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List of Water-Rich Foods

author image Natalie Stein
Natalie Stein specializes in weight loss and sports nutrition. She is based in Los Angeles and is an assistant professor with the Program for Public Health at Michigan State University. Stein holds a master of science degree in nutrition and a master of public health degree from Michigan State University.
List of Water-Rich Foods
Ripe blueberries growing on a branch. Photo Credit Oliver Hoffmann/iStock/Getty Images

Your body needs water for functions such as regulating body temperature, maintaining electrolyte balance and for metabolizing nutrients, according to the University of Michigan. Consuming sufficient quantities of water can help prevent headaches and fatigue from dehydration, and water can help you control your weight, because it is calorie-free. Certain foods are rich in water and can help you stay hydrated.

Non-Starchy Vegetables

Vegetables are low-calorie, high-fiber foods that are rich in water. Water composes 95 to 96 percent of the weight of many vegetables such as lettuce, cucumbers and tomatoes. Many vegetables supply essential nutrients such as potassium, vitamin C, vitamin A and folate. Consume salads that contain romaine lettuce or fresh spinach leaves or snack on celery or cucumber sticks, or on broccoli or cauliflower florets. Add vegetables to soups for additional water. The water content of starchy vegetables is slightly lower. A potato is 79 percent water by weight, and 76 percent of the weight of raw corn is water.

Water in Fruits

Fruits are high in water, with water making up 84 to 86 percent of the total weight of raw blueberries, apples and oranges. Fruits can help you lose weight because of their high water content and their dietary fiber. To reduce your caloric intake, consume fruit instead of higher-calorie desserts or sugary snacks such as snack cakes or cookies. Fruits can be refreshing snacks that can help quench your thirst between meals.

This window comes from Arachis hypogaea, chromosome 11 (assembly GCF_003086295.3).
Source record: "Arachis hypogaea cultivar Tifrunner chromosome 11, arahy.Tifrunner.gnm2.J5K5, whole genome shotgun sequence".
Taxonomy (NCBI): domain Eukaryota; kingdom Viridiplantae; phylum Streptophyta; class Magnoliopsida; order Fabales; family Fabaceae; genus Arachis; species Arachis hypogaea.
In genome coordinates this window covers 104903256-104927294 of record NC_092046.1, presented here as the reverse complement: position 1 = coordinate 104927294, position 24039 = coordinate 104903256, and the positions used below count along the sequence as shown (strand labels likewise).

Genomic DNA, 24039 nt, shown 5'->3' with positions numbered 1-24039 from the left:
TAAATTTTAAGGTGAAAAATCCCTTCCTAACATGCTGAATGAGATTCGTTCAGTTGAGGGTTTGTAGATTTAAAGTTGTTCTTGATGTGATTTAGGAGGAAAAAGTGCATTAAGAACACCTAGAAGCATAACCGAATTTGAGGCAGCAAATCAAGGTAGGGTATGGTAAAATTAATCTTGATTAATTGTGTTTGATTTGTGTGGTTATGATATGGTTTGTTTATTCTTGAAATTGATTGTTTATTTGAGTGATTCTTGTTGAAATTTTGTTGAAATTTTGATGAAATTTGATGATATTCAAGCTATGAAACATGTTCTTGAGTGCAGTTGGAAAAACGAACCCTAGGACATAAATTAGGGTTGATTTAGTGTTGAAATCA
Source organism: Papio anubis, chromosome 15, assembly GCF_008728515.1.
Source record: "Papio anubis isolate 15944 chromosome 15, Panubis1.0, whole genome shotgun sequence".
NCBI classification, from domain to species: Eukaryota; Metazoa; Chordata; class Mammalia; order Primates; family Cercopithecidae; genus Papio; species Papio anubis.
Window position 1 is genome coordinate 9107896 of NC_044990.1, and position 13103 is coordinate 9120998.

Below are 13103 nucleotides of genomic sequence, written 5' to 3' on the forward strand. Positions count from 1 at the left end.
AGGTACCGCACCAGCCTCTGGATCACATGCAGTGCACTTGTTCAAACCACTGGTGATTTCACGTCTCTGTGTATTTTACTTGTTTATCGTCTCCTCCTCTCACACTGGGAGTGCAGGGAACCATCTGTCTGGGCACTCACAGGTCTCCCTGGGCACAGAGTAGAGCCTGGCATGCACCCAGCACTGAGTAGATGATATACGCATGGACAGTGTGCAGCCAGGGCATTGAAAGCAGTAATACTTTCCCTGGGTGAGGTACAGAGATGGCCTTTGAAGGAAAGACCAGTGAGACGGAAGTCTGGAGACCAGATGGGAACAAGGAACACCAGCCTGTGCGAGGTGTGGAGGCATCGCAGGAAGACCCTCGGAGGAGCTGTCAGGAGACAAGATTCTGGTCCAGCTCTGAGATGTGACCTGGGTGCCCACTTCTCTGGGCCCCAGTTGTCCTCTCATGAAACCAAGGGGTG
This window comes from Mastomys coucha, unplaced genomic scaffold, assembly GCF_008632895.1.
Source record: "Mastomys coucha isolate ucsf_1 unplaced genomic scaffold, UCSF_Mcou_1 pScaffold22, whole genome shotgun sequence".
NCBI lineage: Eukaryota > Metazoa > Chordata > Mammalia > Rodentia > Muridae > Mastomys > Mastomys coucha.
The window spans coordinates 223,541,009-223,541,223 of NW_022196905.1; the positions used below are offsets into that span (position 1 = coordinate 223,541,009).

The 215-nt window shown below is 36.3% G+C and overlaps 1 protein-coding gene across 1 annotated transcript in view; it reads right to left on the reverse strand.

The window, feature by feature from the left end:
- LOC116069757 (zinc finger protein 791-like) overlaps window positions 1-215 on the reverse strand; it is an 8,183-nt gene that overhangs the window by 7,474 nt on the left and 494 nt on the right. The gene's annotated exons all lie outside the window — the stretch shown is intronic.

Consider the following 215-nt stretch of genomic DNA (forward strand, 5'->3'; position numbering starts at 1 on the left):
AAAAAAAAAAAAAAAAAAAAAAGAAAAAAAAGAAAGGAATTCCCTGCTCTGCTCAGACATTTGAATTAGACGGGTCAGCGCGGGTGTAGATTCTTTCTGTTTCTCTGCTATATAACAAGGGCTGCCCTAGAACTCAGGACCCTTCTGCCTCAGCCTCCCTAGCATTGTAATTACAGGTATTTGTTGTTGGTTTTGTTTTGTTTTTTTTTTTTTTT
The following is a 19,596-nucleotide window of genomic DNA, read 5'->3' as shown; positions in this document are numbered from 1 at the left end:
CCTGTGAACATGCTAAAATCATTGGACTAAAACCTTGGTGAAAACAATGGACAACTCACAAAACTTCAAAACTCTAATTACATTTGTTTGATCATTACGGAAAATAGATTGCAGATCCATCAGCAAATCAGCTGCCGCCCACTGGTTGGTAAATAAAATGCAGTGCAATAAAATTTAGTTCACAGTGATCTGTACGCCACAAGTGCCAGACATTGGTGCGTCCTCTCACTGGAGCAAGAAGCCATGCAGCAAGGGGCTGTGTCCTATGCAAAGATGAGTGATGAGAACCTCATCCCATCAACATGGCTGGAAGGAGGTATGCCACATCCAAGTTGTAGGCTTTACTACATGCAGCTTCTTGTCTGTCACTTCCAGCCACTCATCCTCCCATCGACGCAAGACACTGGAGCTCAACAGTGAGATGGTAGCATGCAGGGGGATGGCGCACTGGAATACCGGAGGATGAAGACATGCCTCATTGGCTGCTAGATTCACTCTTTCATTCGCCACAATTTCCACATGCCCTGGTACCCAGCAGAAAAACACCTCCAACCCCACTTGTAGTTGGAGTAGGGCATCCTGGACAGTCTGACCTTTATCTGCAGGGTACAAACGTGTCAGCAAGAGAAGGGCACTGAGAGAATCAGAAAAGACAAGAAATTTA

Reduced-Fat Dairy Products

Some reduced-fat dairy products, such as yogurt and cottage cheese, are rich in water. Fat-free plain yogurt is 85 percent water by weight, and 81 percent of the weight of non-fat cottage cheese is water. Dairy products provide the bone-building mineral calcium, and they are also rich in potassium, which can help reduce blood pressure. Mix cereal into yogurt for breakfast or a snack, or have a glass of milk after a hard workout to speed muscle recovery.

Lean Proteins

Skinless chicken and turkey breast, fish, shellfish, lean beef and tofu are high in water and protein. Firm tofu is 85 percent water by weight, turkey breast is 70 percent water by weight, and 78 percent of the weight of shrimp is water. Lean proteins can help you control your weight because of their low caloric content and high protein content, which is a filling nutrient. Eat them with other low-calorie, water-rich foods such as vegetables. Make a tofu or shrimp stir fry with vegetables, serve broiled fish with green beans or stew chicken with tomatoes and mushrooms.

Water in Soups

Soups mainly consist of water, and regular consumption of clear or broth-based soups can help you control your weight, according to the 2010 Dietary Guidelines. By weight, 92 percent of chicken and vegetable soup is water. A high-sodium diet can contribute to high blood pressure and an increased risk for heart disease, stroke and kidney disease, so choose low-sodium, ready-made soups or make your own soup with low-sodium broth or bouillon. Cream soups are still high in fluids, but they are higher in calories and fat than clear soups.

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